The Northern Way

The Religion of Ancient Scandinavia

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The native religion of the ancient Scandinavians was in its main features only a special form of that common to all the Germanic peoples, and this again was only a particular development of primitive beliefs and practices characteristic of the whole Aryan race. It is impossible to say how far back in time the special Germanic and Scandinavian developments of this religion may go, and of their earlier stages we have absolutely no knowledge beyond what may be doubtfully reached by the methods of comparison and inference. Even of the later stages our information is much more scanty than might be expected. Among the Goths, the southern Germans, and the Anglo-Saxons in Britain, paganism gave way to Christianity at so early a period, that very few details relating to it have been recorded by the civil or religious historians of these peoples; they were indeed more inclined to supress than perpetuate any lingering knowledge of this kind. The absense of such information is a great bar to the proper understanding of many points in Scandinavian religion, which, instead of being thus illuminated from without, has continually been forced to throw light on the heathen worship of the other Teutonic peoples.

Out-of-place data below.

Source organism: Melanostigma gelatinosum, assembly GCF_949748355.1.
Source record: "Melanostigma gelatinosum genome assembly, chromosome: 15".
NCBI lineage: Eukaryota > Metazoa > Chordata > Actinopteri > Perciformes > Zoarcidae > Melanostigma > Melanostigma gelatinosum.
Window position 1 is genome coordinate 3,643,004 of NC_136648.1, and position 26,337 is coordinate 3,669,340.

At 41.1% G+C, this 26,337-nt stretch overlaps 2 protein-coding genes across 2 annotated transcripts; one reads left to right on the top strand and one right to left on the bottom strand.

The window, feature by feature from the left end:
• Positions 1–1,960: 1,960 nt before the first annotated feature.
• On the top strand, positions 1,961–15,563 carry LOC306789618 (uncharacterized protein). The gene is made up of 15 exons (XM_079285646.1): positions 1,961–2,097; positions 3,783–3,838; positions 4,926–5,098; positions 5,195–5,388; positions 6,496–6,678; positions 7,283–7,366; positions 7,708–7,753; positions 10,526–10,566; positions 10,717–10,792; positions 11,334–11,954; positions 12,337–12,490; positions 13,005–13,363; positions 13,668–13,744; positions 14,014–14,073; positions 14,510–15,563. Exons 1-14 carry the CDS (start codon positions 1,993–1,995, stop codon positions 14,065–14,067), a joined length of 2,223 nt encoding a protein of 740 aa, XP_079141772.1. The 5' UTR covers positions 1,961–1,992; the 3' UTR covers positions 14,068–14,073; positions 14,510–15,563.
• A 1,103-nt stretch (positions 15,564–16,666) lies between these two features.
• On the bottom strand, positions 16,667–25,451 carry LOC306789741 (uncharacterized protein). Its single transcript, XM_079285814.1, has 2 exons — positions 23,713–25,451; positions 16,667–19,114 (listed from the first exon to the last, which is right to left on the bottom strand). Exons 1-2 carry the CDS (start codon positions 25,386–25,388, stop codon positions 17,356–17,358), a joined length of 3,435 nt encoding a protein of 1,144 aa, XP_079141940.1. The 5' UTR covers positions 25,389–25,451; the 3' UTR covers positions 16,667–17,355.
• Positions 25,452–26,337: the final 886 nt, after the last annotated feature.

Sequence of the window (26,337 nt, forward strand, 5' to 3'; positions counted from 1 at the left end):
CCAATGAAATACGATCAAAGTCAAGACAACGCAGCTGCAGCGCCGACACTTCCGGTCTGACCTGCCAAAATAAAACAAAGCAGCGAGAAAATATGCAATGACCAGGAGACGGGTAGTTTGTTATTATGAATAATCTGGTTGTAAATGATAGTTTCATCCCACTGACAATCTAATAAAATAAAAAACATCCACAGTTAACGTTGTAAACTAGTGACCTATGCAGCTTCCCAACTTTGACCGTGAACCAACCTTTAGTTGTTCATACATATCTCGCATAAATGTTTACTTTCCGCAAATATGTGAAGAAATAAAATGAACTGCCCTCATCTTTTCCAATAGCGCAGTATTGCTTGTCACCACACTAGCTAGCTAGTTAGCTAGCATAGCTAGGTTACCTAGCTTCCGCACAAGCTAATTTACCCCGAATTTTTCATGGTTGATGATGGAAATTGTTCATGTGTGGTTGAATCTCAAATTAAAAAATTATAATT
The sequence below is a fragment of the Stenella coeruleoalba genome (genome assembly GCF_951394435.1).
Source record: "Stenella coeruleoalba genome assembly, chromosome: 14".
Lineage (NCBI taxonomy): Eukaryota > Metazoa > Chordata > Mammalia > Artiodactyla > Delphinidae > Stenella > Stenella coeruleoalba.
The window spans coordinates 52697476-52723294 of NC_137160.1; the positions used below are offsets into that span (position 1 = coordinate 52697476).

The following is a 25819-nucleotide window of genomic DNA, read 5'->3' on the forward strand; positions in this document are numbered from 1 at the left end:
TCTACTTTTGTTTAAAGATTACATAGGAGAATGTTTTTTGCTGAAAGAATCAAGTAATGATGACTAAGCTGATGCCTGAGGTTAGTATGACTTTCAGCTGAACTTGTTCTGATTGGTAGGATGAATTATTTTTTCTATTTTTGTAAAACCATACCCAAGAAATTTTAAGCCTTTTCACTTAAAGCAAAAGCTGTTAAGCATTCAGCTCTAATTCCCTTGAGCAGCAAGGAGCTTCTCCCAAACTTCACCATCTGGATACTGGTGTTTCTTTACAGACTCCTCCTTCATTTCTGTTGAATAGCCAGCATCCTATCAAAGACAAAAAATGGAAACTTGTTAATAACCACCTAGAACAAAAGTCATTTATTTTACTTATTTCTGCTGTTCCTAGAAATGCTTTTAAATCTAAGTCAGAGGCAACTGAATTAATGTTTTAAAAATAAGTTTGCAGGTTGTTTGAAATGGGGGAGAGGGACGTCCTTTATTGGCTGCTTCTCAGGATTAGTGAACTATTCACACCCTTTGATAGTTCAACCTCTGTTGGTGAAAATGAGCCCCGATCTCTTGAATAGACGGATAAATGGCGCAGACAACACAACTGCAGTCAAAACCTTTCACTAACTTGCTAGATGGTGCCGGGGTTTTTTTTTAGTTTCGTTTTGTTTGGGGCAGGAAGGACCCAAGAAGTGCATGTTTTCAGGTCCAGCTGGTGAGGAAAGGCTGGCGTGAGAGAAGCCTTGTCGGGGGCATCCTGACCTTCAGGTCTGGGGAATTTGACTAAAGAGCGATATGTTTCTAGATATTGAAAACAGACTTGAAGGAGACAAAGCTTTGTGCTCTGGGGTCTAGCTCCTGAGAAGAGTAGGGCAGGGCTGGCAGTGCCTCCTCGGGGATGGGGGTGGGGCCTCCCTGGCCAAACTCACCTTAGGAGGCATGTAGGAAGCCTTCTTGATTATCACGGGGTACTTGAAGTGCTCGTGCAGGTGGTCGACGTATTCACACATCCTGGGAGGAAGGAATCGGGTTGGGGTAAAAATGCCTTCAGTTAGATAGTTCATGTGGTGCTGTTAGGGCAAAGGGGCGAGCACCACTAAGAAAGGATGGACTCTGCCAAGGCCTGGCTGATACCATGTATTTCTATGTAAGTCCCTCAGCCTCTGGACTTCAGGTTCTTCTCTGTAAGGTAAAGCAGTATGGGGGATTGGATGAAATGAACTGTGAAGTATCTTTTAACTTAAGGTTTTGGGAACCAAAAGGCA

As to the Scandinavian peoples themselves, it is only from a comparatively late period in the history of Europe that we have any real knowledge of them. They first became notorious at the close of the eighth century, when their unexpected piratical descents on Britain and France alarmed Western Christendom. Early in the ninth century the Saxon monk Ansgar ventured upon missionary enterprises into Scandinavia, at that time entirely a heathen region, and on two occasions reached the court of the Swedish king. About the middle of the same century Christianity began to make way in Denmark, which in another fifty years or so had become in the main a Christian land. During the tenth century the new faith began to make itself felt in Norway, but did not finally overcome the old religion until the beginning of the eleventh: in Iceland, which had been colonised from Norway, the adoption of Christianity took place somewhat suddenly in the year 1000. Sweden for the most part still remained heathen, and did not fully accept the new religion until the twelfth century.